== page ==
It is also possible to bypass this problem by using cable jumpers to connect the battery’s negative post directly to the starter’s frame.
The engine doesn’t start despite your dashboard lights and working headlights. Since you need a lot of power to crank your engine, this may be an issue with your battery. You can try jumping it or using a starter pack. The problem is likely to be caused by a weak battery if it starts. The battery is often the cause of starting problems, especially during winter.
Starter Solenoid Cable Inspection
As a result of the starter solenoid, your car’s starter is engaged with the transmission. Upon starting the engine, when the starter turns freely, it could be a solenoid problem. Make sure the solenoid wire is clean and free of grime or rust to determine if it’s a bad solenoid. In case the starter solenoid wire is corroded, you can bypass it.
The solenoid and starter should be connected directly with the battery via a 12V wire. The connection is made when you hear a click. It is now time to turn the ignition on.
The 12-volt battery wire should be removed as soon as the engine starts. If it doesn’t retract, the starter gear may get damaged through contact with the flywheel, which rotates much faster.
Check the Flywheel of the Engine
To crank the engine, the flywheel’s ring gear engages with the starter motor’s pinion gear. Your car may also have a problem starting because of the transmission flywheel.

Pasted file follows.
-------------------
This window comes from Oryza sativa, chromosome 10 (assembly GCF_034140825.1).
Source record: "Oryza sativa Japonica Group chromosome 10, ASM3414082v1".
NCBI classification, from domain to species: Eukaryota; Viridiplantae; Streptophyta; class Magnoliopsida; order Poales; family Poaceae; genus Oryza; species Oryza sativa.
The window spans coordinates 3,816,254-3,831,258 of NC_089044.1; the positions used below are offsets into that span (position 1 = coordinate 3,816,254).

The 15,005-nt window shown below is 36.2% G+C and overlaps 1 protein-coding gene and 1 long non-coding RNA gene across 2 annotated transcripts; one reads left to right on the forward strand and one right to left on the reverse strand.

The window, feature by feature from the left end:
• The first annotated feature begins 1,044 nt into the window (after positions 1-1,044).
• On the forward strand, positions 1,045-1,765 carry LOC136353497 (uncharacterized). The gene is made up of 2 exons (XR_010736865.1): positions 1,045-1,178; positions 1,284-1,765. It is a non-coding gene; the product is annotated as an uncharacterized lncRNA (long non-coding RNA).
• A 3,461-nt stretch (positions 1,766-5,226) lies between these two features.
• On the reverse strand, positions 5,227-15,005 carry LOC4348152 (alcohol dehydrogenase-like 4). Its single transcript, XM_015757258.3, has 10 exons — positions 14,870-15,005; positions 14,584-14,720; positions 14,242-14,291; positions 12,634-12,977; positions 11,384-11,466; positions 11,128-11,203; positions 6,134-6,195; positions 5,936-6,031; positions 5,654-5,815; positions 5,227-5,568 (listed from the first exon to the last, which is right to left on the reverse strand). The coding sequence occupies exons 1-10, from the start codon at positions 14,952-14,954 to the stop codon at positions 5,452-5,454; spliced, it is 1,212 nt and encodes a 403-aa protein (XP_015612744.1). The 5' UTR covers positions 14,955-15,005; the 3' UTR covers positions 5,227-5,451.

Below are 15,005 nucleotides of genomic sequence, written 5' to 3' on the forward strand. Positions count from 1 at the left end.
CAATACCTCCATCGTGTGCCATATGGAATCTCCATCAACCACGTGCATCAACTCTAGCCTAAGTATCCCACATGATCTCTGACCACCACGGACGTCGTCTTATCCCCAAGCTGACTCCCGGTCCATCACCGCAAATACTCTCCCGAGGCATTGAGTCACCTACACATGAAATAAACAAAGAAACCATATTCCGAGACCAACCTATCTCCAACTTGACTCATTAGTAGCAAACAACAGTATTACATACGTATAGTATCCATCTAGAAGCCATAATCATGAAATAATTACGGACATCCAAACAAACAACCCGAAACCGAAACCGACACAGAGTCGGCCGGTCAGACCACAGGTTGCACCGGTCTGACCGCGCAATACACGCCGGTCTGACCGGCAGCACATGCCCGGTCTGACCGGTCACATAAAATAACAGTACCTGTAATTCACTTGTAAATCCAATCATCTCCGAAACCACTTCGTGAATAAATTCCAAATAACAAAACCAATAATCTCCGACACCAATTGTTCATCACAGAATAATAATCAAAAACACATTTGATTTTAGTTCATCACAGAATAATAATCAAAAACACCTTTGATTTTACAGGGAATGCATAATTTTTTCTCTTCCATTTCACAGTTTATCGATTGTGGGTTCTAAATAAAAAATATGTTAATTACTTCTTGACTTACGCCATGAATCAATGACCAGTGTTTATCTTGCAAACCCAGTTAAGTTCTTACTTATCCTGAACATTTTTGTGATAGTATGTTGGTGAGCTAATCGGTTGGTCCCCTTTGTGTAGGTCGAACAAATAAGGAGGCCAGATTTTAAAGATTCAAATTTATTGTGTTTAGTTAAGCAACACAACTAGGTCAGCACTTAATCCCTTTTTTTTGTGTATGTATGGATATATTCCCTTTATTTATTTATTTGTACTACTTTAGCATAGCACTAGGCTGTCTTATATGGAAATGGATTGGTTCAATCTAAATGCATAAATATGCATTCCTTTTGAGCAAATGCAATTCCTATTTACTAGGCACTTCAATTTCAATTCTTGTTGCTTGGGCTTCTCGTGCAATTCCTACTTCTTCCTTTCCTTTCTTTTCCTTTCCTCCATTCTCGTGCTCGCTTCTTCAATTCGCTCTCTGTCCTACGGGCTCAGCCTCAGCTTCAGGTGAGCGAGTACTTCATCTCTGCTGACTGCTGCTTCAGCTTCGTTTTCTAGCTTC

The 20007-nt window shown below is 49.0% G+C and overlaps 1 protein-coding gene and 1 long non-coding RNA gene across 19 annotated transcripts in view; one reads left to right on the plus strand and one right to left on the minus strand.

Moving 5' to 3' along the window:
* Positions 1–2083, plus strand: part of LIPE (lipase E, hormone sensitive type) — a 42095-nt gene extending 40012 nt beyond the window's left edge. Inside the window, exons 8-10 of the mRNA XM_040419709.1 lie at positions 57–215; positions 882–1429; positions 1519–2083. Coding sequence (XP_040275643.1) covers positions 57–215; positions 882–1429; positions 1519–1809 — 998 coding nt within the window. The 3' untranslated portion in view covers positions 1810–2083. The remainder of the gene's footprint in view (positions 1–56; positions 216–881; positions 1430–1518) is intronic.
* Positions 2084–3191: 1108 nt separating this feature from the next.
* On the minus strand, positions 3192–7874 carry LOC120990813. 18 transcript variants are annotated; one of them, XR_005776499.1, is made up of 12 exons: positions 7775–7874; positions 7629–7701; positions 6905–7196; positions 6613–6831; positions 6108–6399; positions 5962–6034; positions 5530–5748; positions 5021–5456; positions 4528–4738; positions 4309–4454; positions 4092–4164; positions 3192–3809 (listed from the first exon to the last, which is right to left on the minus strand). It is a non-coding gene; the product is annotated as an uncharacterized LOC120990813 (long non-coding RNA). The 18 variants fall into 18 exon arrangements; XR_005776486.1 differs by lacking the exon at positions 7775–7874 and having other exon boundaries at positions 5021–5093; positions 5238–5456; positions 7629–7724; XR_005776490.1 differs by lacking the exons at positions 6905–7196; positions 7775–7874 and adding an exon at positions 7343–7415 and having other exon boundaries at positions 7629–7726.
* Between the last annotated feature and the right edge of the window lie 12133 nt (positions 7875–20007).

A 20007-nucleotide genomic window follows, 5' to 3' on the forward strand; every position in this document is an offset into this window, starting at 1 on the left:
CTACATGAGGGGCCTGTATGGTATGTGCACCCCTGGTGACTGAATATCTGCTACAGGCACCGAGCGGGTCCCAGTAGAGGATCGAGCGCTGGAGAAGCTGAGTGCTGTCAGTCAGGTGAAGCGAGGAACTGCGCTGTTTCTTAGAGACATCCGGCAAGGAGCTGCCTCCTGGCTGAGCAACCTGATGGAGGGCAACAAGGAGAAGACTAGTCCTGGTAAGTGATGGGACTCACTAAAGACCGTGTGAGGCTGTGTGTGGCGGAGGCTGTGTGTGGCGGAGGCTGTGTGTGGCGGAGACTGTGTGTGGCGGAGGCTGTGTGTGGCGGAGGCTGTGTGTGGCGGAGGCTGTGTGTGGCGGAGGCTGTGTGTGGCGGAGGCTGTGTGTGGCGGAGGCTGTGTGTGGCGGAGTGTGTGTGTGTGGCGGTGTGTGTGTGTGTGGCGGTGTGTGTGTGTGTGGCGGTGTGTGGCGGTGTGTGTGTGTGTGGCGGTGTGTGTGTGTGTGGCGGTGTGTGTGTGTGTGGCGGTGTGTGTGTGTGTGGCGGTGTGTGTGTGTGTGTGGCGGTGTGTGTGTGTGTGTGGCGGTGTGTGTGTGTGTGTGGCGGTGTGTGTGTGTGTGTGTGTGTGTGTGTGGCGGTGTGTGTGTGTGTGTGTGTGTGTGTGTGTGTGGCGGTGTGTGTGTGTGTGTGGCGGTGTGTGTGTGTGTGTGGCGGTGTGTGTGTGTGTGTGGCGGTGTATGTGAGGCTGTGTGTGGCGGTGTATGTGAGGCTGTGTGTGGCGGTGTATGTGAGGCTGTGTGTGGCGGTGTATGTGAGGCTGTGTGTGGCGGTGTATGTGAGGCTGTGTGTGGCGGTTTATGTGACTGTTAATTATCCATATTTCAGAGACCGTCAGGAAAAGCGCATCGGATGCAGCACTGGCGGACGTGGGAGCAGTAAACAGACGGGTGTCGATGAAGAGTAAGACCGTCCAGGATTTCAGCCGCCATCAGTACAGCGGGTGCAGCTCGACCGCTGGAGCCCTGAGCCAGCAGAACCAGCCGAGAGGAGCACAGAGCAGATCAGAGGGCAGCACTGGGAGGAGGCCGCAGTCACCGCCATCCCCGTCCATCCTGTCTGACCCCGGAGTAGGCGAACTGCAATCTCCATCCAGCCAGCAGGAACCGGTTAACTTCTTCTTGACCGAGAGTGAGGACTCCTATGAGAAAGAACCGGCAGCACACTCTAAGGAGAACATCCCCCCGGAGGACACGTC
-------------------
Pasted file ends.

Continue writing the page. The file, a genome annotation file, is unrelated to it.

The flywheel should be examined as follows:
- The electric motor must first be removed.
- Put the car in neutral now.
- You can use a ratchet or a breaker bar to rotate the crankshaft pulley center bolt. This pulley powers other components of the steering pump.
- The flywheel may not engage with the starter gear if it has damaged or missing teeth. If any inconsistencies are discovered, the flywheel’s ring gear may need to be replaced.
This is a job that is best left to a professional mechanic.
One of the most common problems with car starters is battery corrosion. Check your battery terminals and cables for acid deposits to avoid this problem. Any battery terminal, post, or cable with acid deposits will have a white, green, or blue tint.
Here are some tips for cleaning corrosion on battery connectors:
- Prepare a 1:1 ratio of water and baking soda
- Place the baking soda solution mix over the terminals of the battery that are affected
- It would be best if you let it soak for a while before rinsing it with hot water
Check the starter solenoid, engine connections, ground wire, and motor for any rust, acid deposits, or dust. This can be cleaned using a wire brush.
Give the Starter a Little Tap
There is a tendency for the armature and the field coils of a motor to develop dead spots over time. Using a hammer, you can remove these spots on the starter’s motor and restore the starter’s functionality.
The push-start method can jump-start a car with a bad starter. This method is not recommended because its potential danger causes serious damage to the vehicle. It is ok to do it once or twice but needing to do it frequently means an underlying problem that must be fixed.
A damaged or malfunctioning starter should be repaired or replaced as soon as possible. Extend the car’s service life and keep up with a 12-month/12,000-mile service to ensure your car is kept in working order.